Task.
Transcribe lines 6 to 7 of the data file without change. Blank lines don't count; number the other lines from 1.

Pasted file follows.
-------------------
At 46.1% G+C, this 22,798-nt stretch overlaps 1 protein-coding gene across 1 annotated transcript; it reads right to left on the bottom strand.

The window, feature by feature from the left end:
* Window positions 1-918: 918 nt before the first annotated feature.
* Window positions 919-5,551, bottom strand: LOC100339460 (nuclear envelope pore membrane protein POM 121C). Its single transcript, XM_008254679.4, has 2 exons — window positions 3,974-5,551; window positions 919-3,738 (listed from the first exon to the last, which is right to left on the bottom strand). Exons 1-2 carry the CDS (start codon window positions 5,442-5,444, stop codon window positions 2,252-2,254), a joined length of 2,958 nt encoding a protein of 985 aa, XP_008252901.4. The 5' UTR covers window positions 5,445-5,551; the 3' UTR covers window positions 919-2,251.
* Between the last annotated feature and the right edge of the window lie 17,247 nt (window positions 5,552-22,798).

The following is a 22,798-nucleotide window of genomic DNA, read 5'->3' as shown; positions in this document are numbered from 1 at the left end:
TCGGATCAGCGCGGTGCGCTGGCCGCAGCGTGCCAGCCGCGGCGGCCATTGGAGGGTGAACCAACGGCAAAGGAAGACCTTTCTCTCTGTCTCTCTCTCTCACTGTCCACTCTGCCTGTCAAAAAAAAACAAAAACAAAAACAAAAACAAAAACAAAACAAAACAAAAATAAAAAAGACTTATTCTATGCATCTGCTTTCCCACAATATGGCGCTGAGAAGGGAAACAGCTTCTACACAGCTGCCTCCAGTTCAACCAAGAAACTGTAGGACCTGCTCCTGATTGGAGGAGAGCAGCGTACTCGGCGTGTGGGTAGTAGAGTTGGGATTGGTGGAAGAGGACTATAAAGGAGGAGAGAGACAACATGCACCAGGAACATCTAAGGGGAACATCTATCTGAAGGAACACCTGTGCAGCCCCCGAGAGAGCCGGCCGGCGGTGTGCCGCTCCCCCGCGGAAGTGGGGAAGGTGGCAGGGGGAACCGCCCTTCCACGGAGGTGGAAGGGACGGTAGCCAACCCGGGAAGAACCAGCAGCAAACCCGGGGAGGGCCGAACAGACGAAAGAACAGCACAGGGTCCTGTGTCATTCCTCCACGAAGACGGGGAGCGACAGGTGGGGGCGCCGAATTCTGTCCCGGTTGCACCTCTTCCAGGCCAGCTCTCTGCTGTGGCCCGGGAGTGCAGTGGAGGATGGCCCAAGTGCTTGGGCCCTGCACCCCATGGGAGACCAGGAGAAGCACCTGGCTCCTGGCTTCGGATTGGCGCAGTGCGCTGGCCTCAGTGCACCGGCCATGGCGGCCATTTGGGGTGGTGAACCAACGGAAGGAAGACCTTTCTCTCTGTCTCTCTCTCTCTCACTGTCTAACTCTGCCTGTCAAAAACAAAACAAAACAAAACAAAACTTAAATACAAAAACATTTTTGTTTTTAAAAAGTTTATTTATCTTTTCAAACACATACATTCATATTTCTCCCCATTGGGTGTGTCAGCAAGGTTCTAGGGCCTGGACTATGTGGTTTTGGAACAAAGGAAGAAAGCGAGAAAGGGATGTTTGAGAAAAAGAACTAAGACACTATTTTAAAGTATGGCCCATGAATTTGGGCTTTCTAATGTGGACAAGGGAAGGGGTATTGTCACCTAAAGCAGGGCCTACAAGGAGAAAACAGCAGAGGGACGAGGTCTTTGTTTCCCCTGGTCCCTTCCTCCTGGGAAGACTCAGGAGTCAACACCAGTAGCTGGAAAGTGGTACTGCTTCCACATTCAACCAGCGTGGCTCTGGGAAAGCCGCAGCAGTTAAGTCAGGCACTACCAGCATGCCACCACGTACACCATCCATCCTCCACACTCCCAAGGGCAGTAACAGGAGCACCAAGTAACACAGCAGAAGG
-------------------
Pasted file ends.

The following is a 22,798-nucleotide window of genomic DNA, read 5'->3' as shown; positions in this document are numbered from 1 at the left end:
TCGGATCAGCGCGGTGCGCTGGCCGCAGCGTGCCAGCCGCGGCGGCCATTGGAGGGTGAACCAACGGCAAAGGAAGACCTTTCTCTCTGTCTCTCTCTCTCACTGTCCACTCTGCCTGTCAAAAAAAAACAAAAACAAAAACAAAAACAAAAACAAAACAAAACAAAAATAAAAAAGACTTATTCTATGCATCTGCTTTCCCACAATATGGCGCTGAGAAGGGAAACAGCTTCTACACAGCTGCCTCCAGTTCAACCAAGAAACTGTAGGACCTGCTCCTGATTGGAGGAGAGCAGCGTACTCGGCGTGTGGGTAGTAGAGTTGGGATTGGTGGAAGAGGACTATAAAGGAGGAGAGAGACAACATGCACCAGGAACATCTAAGGGGAACATCTATCTGAAGGAACACCTGTGCAGCCCCCGAGAGAGCCGGCCGGCGGTGTGCCGCTCCCCCGCGGAAGTGGGGAAGGTGGCAGGGGGAACCGCCCTTCCACGGAGGTGGAAGGGACGGTAGCCAACCCGGGAAGAACCAGCAGCAAACCCGGGGAGGGCCGAACAGACGAAAGAACAGCACAGGGTCCTGTGTCATTCCTCCACGAAGACGGGGAGCGACAGGTGGGGGCGCCGAATTCTGTCCCGGTTGCACCTCTTCCAGGCCAGCTCTCTGCTGTGGCCCGGGAGTGCAGTGGAGGATGGCCCAAGTGCTTGGGCCCTGCACCCCATGGGAGACCAGGAGAAGCACCTGGCTCCTGGCTTCGGATTGGCGCAGTGCGCTGGCCTCAGTGCACCGGCCATGGCGGCCATTTGGGGTGGTGAACCAACGGAAGGAAGACCTTTCTCTCTGTCTCTCTCTCTCTCACTGTCTAACTCTGCCTGTCAAAAACAAAACAAAACAAAACAAAACTTAAATACAAAAACATTTTTGTTTTTAAAAAGTTTATTTATCTTTTCAAACACATACATTCATATTTCTCCCCATTGGGTGTGTCAGCAAGGTTCTAGGGCCTGGACTATGTGGTTTTGGAACAAAGGAAGAAAGCGAGAAAGGGATGTTTGAGAAAAAGAACTAAGACACTATTTTAAAGTATGGCCCATGAATTTGGGCTTTCTAATGTGGACAAGGGAAGGGGTATTGTCACCTAAAGCAGGGCCTACAAGGAGAAAACAGCAGAGGGACGAGGTCTTTGTTTCCCCTGGTCCCTTCCTCCTGGGAAGACTCAGGAGTCAACACCAGTAGCTGGAAAGTGGTACTGCTTCCACATTCAACCAGCGTGGCTCTGGGAAAGCCGCAGCAGTTAAGTCAGGCACTACCAGCATGCCACCACGTACACCATCCATCCTCCACACTCCCAAGGGCAGTAACAGGAGCACCAAGTAACACAGCAGAAGG